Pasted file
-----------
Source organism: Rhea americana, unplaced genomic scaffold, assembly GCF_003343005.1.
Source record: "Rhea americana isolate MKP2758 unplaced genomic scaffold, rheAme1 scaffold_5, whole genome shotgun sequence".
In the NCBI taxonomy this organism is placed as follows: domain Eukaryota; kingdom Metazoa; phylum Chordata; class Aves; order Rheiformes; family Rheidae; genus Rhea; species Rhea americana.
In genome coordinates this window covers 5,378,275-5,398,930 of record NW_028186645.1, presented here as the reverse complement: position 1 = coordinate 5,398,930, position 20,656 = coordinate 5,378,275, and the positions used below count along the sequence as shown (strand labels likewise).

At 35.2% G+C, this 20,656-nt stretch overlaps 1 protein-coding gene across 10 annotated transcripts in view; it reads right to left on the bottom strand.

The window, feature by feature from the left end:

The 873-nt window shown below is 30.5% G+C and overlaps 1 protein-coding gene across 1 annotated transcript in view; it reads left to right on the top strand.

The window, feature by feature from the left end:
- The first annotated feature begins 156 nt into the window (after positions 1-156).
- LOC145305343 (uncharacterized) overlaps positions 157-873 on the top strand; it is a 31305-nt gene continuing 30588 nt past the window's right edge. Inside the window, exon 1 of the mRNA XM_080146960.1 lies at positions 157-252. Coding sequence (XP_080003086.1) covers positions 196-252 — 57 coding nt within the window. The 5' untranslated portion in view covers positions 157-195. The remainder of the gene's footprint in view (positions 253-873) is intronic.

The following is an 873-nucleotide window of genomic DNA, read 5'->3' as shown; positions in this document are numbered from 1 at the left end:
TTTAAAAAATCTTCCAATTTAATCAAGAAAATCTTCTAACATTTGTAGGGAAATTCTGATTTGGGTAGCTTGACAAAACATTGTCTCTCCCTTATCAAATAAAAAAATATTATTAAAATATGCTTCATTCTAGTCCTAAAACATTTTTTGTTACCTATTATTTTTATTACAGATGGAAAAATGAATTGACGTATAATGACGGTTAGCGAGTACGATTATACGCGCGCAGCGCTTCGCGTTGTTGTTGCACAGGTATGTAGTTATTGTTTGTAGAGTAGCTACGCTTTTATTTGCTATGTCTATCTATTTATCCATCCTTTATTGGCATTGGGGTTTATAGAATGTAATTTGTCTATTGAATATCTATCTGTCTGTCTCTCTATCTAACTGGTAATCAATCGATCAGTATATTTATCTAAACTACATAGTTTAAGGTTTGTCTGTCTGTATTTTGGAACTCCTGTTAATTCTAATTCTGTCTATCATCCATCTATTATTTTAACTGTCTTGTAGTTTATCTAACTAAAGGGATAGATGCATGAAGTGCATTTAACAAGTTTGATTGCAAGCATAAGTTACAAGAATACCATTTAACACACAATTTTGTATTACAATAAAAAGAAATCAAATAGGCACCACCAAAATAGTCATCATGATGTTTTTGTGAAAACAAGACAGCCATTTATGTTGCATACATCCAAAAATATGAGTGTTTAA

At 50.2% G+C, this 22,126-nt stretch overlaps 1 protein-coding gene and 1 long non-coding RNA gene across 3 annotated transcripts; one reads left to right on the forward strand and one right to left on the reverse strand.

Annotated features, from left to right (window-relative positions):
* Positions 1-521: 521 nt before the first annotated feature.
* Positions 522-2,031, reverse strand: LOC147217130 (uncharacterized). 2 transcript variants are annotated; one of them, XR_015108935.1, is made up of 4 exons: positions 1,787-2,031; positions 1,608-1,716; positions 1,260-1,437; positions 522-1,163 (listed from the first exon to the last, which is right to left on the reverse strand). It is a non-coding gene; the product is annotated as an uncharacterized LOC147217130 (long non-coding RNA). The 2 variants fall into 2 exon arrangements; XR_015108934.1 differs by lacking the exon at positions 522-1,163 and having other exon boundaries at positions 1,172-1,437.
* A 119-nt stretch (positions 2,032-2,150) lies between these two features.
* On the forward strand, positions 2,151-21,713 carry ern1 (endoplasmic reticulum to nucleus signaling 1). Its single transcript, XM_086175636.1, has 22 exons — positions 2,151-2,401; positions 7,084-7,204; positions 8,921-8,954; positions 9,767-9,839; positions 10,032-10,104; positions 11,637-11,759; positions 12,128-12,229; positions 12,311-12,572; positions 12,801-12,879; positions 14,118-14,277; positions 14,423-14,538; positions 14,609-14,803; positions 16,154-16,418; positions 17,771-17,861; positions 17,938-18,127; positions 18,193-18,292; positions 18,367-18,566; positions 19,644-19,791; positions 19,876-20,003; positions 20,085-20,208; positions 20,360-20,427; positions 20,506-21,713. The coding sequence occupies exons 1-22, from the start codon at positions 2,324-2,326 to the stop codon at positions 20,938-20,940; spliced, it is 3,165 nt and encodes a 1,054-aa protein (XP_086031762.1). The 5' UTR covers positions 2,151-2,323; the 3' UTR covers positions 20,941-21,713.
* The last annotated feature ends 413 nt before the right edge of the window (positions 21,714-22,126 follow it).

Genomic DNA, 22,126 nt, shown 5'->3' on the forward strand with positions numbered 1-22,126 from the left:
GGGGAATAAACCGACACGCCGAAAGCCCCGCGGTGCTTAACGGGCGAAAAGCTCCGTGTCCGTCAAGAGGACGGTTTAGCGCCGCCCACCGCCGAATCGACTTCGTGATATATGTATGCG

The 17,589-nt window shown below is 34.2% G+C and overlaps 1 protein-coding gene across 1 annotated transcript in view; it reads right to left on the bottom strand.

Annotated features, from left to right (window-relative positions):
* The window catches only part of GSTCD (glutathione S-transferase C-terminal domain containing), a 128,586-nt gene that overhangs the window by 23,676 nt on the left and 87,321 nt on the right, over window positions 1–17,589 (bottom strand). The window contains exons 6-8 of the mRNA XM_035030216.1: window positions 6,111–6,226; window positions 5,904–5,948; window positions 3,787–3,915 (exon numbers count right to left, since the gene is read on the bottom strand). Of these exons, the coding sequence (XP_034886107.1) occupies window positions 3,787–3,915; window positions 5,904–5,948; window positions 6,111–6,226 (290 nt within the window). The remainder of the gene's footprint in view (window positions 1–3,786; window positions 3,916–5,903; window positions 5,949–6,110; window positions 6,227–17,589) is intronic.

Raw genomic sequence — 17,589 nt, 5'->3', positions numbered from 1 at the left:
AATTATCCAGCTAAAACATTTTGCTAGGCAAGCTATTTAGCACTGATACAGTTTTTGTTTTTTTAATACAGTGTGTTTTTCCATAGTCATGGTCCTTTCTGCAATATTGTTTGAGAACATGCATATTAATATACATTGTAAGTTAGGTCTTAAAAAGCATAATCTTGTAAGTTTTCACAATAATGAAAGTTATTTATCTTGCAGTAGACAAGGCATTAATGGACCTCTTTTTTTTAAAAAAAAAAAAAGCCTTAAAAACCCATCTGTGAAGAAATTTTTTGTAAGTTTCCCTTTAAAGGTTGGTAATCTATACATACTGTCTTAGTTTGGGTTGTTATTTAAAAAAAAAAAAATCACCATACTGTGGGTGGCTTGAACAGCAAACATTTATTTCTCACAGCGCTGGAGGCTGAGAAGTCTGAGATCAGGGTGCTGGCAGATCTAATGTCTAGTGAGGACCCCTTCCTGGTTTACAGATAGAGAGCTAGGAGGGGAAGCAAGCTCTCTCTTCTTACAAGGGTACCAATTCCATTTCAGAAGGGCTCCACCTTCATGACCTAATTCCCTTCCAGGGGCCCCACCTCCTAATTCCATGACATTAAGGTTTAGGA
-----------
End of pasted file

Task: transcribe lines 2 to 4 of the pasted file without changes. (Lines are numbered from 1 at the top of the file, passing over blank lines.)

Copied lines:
Source record: "Rhea americana isolate MKP2758 unplaced genomic scaffold, rheAme1 scaffold_5, whole genome shotgun sequence".
In the NCBI taxonomy this organism is placed as follows: domain Eukaryota; kingdom Metazoa; phylum Chordata; class Aves; order Rheiformes; family Rheidae; genus Rhea; species Rhea americana.
In genome coordinates this window covers 5,378,275-5,398,930 of record NW_028186645.1, presented here as the reverse complement: position 1 = coordinate 5,398,930, position 20,656 = coordinate 5,378,275, and the positions used below count along the sequence as shown (strand labels likewise).